Today I’m beginning a new weekly feature on the blog: What’s For Lunch? Wednesdays. Every Wednesday, I and my coworkers will go to lunch, and then I’ll tell you about it. Sounds absolutely FASCINATING, right? (The intent is that we’ll go to interesting places, and make profound and witty observations. The other intent is to give me something to blog about.)
My partner in this is Joel Hiller, who is also a fiction writer (and is the marketing writer in my department). I thought Joel would be a great addition partly because of his writing background, but mostly because Joel is an extremely picky eater who hates everything. (He also has a blog, which you can read here.) (Below, Joel is posting in the italicized blue.)
So, without further ado, I give you the first edition of What’s For Lunch? Wednesdays, featuring Chinatown Wok!
More like “Wok this way,” amirite?
As far as me being a picky eater, it’s all a matter of perspective. If you like to fish half-eaten hot dogs out of the dumpster at the ball park, more power to you. (I’m not saying Rob does this, but I can’t conclusively say that he doesn’t).
So, my first impression of the place was that it was clean, and by “clean” I mean, “devoid of people.”
I should probably point out that we work in West Valley City, which is a cultural wasteland. This is the city where I had to purchase a book at a Sears because there were no other bookstore options. Consequently, our dining options are somewhat limited. We’re going to avoid chains—our intent is to always go somewhere we’ve never been before—but it’s not like we’re strolling Barcelona’s tapas bars here.
As far as the lack of culture, I must refer you to the question of whether zero is a number.
Once we had entered the restaurant and established that they were in fact open for business, it was time to check out the menu, which for some reason was split between the sign overhead and the small papers taped to the front of the counter.
I ordered the lunch combo. To set the scene: imagine you’re ordering a lunch combo at a Chinese take-out place. It was like that.
My two entrée choices were Moo Goo Gai Pan (because I’ve always heard the name but never ordered it before) and the NYC-Style Teriyaki Chicken, because I was very curious to see what made it NYC-Style. I mean, I’ve eaten a lot of teriyaki chicken in my day, but never the way big-city folk do.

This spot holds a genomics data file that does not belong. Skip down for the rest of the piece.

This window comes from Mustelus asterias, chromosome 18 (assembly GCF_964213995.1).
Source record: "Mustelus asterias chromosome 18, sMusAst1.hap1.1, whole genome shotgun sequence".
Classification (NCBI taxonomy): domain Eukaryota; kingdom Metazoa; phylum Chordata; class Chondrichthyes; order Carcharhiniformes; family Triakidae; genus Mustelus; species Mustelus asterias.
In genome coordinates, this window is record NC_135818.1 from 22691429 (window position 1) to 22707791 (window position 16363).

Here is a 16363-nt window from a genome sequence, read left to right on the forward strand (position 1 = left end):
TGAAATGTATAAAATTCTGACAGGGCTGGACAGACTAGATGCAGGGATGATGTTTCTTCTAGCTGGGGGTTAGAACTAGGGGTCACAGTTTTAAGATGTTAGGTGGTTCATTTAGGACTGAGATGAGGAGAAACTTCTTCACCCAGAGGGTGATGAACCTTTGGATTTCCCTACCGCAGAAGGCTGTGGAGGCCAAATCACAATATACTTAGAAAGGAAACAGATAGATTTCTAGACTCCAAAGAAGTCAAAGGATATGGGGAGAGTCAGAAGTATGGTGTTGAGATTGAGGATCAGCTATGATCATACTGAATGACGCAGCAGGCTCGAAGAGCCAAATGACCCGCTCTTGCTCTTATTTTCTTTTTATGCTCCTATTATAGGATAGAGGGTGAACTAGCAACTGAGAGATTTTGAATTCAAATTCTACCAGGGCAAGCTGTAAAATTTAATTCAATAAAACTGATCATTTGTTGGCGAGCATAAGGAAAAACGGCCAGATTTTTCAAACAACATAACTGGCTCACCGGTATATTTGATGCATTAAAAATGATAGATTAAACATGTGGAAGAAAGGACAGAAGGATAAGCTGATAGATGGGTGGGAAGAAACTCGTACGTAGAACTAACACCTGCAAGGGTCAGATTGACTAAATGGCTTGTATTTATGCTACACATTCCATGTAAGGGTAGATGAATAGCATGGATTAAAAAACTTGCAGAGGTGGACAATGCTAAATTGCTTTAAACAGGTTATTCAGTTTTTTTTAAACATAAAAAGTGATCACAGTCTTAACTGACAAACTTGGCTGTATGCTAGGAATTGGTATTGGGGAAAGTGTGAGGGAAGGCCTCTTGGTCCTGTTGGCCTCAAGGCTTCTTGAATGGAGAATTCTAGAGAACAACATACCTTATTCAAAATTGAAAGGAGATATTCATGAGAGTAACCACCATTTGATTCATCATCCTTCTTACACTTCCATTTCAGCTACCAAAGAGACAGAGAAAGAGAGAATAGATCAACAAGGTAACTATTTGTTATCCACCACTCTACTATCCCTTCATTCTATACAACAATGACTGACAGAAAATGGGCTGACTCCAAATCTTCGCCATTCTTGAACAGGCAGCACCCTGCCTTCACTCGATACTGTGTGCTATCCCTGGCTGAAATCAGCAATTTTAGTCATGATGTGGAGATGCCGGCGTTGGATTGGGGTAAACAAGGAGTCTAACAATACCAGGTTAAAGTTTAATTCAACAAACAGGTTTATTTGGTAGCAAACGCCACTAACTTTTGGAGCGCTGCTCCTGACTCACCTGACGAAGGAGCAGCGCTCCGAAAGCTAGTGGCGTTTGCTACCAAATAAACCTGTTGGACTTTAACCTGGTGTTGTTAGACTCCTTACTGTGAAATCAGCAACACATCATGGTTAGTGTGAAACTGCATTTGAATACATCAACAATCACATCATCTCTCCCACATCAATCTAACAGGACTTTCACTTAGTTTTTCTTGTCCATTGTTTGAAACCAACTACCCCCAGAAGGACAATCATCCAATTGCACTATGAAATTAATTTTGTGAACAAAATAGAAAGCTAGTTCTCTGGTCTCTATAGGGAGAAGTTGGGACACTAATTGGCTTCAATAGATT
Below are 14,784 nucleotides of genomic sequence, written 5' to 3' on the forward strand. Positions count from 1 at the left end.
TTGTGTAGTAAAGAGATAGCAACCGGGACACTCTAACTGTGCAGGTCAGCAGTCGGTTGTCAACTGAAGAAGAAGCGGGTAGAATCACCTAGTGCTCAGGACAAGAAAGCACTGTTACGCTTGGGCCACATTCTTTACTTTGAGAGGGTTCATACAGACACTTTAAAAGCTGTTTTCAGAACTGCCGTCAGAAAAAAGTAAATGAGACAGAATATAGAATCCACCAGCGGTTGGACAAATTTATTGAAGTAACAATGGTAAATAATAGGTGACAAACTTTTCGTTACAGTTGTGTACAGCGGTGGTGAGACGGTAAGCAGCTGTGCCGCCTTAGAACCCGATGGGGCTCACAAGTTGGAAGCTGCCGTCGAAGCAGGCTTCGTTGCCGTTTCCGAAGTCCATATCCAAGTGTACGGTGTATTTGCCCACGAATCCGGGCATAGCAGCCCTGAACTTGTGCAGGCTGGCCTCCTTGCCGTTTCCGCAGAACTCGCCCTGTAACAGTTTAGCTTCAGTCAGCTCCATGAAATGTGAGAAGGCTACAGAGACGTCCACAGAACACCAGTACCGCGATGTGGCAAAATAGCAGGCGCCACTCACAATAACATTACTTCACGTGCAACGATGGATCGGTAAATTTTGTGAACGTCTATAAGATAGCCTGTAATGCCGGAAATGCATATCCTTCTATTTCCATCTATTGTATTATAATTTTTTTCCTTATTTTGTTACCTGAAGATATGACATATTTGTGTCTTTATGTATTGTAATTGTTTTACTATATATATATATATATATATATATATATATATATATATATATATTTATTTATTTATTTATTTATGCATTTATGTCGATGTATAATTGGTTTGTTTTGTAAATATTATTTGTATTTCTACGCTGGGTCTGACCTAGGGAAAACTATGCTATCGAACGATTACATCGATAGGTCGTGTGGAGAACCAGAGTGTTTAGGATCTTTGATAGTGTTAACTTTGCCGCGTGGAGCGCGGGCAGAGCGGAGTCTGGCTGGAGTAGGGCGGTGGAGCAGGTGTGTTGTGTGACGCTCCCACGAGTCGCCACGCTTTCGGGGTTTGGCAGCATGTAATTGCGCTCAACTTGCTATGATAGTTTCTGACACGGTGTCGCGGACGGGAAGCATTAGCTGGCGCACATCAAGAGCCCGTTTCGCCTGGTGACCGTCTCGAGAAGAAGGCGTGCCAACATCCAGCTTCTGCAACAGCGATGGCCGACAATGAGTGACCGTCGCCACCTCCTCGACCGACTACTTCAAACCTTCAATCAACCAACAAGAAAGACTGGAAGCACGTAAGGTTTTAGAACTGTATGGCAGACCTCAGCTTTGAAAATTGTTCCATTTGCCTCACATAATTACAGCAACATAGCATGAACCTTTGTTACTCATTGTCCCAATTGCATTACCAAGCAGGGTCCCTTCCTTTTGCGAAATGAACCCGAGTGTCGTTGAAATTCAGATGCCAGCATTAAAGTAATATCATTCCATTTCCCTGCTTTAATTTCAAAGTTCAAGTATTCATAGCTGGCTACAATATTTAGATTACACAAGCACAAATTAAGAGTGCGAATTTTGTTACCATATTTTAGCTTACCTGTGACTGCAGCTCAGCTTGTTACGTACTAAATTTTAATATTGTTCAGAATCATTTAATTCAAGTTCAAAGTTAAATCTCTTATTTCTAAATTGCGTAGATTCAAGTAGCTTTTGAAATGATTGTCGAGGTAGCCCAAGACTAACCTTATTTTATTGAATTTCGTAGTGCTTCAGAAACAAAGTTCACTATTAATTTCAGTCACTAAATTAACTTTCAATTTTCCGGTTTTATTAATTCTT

In a fit of creativity, I too selected the combo. But I decided to be daring (here defined as “eating familiar items”) and go with the General Tso’s chicken and sesame chicken. I always eat General Tso’s when given the chance, because I figure it will make me a wise military leader. And I eat the sesame chicken because I assume it is made from Big Bird.
I also ordered some potstickers and a bowl of Hot and Sour Soup.
The potstickers turned out to be the best part of my meal. The Moo Goo Gai Pan was the worst. It was essentially chicken and vegetables covered with sauce, but in this case the sauce looked like some kind of clear gravy. Maybe this is extremely typical of moo goo gai pan—maybe this is the best plate of moo goo gai pan to ever grace a Styrofoam lunch tray—but I didn’t care for it at all.
As for the teriyaki chicken: it turns out that people in New York eat it much the way the rest of the country does.
Never eat something called “goo” that is transparent. Or anything called “goo,” for that matter. I’m just saying, I’ve wiped enough kids’ noses to know better.
The staff made the food fresh for us, which was a big bonus of the place being empty. So we got our meals and decided to sit at an awesome high table. Because why not take advantage of every chance to look down on someone? The pleasure is only slightly diminished by the absence of other patrons, and the fact that Rob refused to sit at one of the lower tables.
On this table was a TV remote control, and it was mummified in SaranWrap. Apparently not all diners are as tidy as we are.
Only one other woman came in while we ate. This was during the noon-hour, too, so you’d expect more patrons. Maybe everyone had the moo goo gai pan the first time and decided not to return. Or maybe they had the General Tso’s chicken, as Joel did, and died of radiation poisoning.
Bah. It’s just a healthy orange glow.
Behold, my glorious meal in all its splendor (diminished somewhat by the crappy camera on my phone):
So, what did we learn today?
- I learned that we need to find more interesting places to eat, especially for the inaugural edition of a restaurant-oriented blog feature.
- I learned that the reason it’s called General Tso’s chicken is because it’s somehow infused with his blood. I still prefer it to Rob’s mucus platter.
- I learned that when you don’t get a free fortune cookie, you get to make up your own fortune. (Mine: “Joel will do all your work so you can take the afternoon off.”)
- I learned that when eating with Rob, it’s best to wear a poncho. He’s not a messy eater or anything; it’s just fun.
So, in conclusion, I’m going to rate all of these restaurants in relation to Applebee’s. I hereby declare Chinatown Wok to be two and a half times as good as Applebee’s, or 2.5ApB, as the physicists say.
And now for my rating. On a scale of 1 to 100, Chinatown Wok gets 60 belt notches. I will continue my search for the eating establishment that can provide a perfect 100-notch rating, where my stomach will explode from awesome food goodness, and I will die happy. And somehow I doubt that obituary will say I died in West Valley City.